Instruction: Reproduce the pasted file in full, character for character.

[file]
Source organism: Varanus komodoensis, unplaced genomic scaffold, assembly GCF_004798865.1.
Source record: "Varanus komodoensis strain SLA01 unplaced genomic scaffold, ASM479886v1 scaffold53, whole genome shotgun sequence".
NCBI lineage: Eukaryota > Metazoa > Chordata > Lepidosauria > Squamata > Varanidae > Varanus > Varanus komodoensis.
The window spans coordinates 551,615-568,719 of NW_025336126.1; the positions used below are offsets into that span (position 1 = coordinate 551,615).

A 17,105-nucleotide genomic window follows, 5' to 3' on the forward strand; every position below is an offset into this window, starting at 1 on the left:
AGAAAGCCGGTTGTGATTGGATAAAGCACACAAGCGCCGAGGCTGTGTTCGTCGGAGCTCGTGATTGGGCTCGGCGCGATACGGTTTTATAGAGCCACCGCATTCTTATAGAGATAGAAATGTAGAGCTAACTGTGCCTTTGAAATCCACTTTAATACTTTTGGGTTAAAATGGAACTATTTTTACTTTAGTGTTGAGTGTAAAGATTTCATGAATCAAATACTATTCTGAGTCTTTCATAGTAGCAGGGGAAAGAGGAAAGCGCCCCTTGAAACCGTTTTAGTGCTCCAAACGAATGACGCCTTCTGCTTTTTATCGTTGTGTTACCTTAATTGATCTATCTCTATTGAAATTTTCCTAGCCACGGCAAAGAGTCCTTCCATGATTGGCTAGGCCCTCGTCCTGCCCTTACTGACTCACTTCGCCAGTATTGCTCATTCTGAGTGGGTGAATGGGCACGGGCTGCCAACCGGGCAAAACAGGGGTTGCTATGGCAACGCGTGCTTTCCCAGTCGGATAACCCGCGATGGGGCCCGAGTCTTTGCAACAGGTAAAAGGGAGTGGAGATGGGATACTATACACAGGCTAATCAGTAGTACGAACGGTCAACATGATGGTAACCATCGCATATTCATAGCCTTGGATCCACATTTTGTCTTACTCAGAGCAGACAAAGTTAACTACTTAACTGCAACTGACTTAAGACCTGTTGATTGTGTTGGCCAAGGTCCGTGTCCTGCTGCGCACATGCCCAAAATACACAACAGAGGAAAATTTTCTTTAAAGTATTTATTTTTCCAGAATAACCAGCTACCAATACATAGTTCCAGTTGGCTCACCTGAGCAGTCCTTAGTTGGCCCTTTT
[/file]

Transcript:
Source organism: Varanus komodoensis, unplaced genomic scaffold, assembly GCF_004798865.1.
Source record: "Varanus komodoensis strain SLA01 unplaced genomic scaffold, ASM479886v1 scaffold53, whole genome shotgun sequence".
NCBI lineage: Eukaryota > Metazoa > Chordata > Lepidosauria > Squamata > Varanidae > Varanus > Varanus komodoensis.
The window spans coordinates 551,615-568,719 of NW_025336126.1; the positions used below are offsets into that span (position 1 = coordinate 551,615).

A 17,105-nucleotide genomic window follows, 5' to 3' on the forward strand; every position below is an offset into this window, starting at 1 on the left:
AGAAAGCCGGTTGTGATTGGATAAAGCACACAAGCGCCGAGGCTGTGTTCGTCGGAGCTCGTGATTGGGCTCGGCGCGATACGGTTTTATAGAGCCACCGCATTCTTATAGAGATAGAAATGTAGAGCTAACTGTGCCTTTGAAATCCACTTTAATACTTTTGGGTTAAAATGGAACTATTTTTACTTTAGTGTTGAGTGTAAAGATTTCATGAATCAAATACTATTCTGAGTCTTTCATAGTAGCAGGGGAAAGAGGAAAGCGCCCCTTGAAACCGTTTTAGTGCTCCAAACGAATGACGCCTTCTGCTTTTTATCGTTGTGTTACCTTAATTGATCTATCTCTATTGAAATTTTCCTAGCCACGGCAAAGAGTCCTTCCATGATTGGCTAGGCCCTCGTCCTGCCCTTACTGACTCACTTCGCCAGTATTGCTCATTCTGAGTGGGTGAATGGGCACGGGCTGCCAACCGGGCAAAACAGGGGTTGCTATGGCAACGCGTGCTTTCCCAGTCGGATAACCCGCGATGGGGCCCGAGTCTTTGCAACAGGTAAAAGGGAGTGGAGATGGGATACTATACACAGGCTAATCAGTAGTACGAACGGTCAACATGATGGTAACCATCGCATATTCATAGCCTTGGATCCACATTTTGTCTTACTCAGAGCAGACAAAGTTAACTACTTAACTGCAACTGACTTAAGACCTGTTGATTGTGTTGGCCAAGGTCCGTGTCCTGCTGCGCACATGCCCAAAATACACAACAGAGGAAAATTTTCTTTAAAGTATTTATTTTTCCAGAATAACCAGCTACCAATACATAGTTCCAGTTGGCTCACCTGAGCAGTCCTTAGTTGGCCCTTTT